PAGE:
Along the way, Wakatama Allfrey and Busby will touch upon Exalt B. H., Pamela Phatsimo Sunstrum’s new work, which responds to the landscapes of Serowe, Botswana, that are evoked in the writings of the avant-garde novelist Bessie Head. In the course of her reading, Sunstrum encountered a short text written by Bessie Head in 1985, one year before her death, that informed the conception of Exalt B.H. In response to Libération’s question Why Do I Write? Head’s statement concluded with her cosmic vision: ‘I am building a stairway to the stars. I have the authority to take the whole of mankind up there with me. That is why I write.’


Black Herstory Archives
Workshop
Sunday 9 December 2018
13.00 - 16.00
Free, limited capacity, booking essential


Led by Ego Ahaiwe Sowinski, Yula Burin, and Nydia A. Swaby, this workshop explores the importance of documenting and preserving black women’s herstories, as well as developing a black feminist archival consciousness. The workshop designed to foster a black feminist archival task force. Attendees will be asked to read material which will be circulated in advance and should come prepared to discuss their own archival practice.



Biographies

Ego Ahaiwe Sowinski
Ahaiwe Sowinski is a Minneapolis based, mixed-media artist/designer, archivist and organiser. Sowinski investigates archives in relation to Black and minority ethnic histories and experiences in Britain and throughout the Diaspora, theorising and sharing her ideas on archives as spaces of therapy. Her current research focuses on the synergies between feminist, queer and (self)archiving as curatorial and artistic practice.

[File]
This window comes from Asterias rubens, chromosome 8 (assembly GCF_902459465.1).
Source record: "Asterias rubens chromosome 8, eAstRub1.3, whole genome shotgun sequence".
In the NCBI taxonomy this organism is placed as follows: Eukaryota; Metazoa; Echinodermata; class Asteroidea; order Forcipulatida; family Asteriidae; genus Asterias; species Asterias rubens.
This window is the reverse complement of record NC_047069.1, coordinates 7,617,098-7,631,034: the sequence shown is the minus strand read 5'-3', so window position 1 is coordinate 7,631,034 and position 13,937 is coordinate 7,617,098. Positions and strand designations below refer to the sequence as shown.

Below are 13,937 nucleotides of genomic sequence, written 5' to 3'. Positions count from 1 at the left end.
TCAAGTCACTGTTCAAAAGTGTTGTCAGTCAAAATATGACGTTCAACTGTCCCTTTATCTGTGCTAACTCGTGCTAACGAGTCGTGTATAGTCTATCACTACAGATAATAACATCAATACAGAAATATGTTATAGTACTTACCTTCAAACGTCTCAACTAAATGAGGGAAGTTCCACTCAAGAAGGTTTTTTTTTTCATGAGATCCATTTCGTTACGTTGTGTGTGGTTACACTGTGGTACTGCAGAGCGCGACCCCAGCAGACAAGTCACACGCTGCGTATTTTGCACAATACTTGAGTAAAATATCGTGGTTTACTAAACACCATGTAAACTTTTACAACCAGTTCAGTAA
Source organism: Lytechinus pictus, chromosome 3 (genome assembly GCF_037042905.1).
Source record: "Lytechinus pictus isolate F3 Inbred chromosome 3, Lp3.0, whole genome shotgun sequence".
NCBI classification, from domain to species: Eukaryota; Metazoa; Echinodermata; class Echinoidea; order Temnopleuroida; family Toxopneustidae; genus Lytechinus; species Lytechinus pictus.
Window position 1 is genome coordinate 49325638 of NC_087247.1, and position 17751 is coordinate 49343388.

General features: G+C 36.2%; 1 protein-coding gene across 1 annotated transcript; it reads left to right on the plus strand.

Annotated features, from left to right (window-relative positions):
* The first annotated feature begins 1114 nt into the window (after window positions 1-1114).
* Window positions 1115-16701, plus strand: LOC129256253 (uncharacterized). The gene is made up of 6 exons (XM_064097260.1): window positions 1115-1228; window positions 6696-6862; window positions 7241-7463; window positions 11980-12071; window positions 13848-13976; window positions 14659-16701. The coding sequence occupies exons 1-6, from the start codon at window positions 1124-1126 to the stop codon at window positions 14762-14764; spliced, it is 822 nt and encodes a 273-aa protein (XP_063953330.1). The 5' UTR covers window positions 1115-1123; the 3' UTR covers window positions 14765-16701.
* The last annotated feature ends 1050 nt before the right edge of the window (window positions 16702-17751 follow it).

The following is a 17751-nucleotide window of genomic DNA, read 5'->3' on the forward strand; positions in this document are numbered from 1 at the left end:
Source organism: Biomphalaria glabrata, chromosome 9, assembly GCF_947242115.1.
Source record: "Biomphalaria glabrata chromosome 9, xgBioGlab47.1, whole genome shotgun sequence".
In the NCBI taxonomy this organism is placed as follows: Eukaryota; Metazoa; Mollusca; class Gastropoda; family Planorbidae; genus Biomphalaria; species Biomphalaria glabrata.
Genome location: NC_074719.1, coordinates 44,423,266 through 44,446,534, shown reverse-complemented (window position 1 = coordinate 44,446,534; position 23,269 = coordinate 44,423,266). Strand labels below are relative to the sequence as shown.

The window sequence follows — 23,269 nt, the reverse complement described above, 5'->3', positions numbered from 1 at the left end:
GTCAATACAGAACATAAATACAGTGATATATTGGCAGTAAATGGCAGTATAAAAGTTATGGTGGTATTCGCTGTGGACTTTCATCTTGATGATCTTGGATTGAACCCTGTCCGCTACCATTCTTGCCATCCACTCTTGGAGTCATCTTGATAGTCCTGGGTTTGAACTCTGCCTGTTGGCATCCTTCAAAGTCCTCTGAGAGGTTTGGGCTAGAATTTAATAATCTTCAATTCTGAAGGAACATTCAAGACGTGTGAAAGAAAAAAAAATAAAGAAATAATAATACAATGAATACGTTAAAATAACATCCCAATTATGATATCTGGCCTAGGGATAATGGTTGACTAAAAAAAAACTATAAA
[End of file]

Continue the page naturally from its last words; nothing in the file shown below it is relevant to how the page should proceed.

Yula Burin
Yula Burin researches black women's herstory, is involved in decolonial environmental politics as a member of Decolonizing Environmentalism and the Marikana Solidarity Collective. Her other interest is looking at space, place and time and their impact on the black female self and psyche, and developing a psychogeography that is rooted in the black female experience. She is a former member of the Feminist Library Collective.

Margaret Busby
Writer, critic editor, and broadcaster Margaret Busby OBE co-founded Allison & Busby Publishers in 1967. As Editorial Director at Allison & Busby, Margaret Busby championed the writing of C.L.R. James, Buchi Emecheta, Ishmael Reed and Val Wilmer among many others before becoming Editorial Director at Earthscan Publications. Her publications include No Colour Bar: Black British Art in Action 1960-1990, 2018, co-edited with Beverley Mason FRSA, Carnival: A Photographic and Testimonial History of the Notting Hill Carnival, 2014, co-authored with Ishamel Balgrove and And Still I Rise: Seeking Justice for Stephen, 2006, Doreen Lawrence with Margaret Busby. Busby has judged numerous literary awards including Africa 39, 2014, and the Commonwealth Book Prize, 2012 and is an Advisory Board Member of English PEN and Wasafiri:International Contemporary Writing magazine. In 2017, Margaret Busby became an Honorary Fellow of the Royal Society of Literature.

Nydia A. Swaby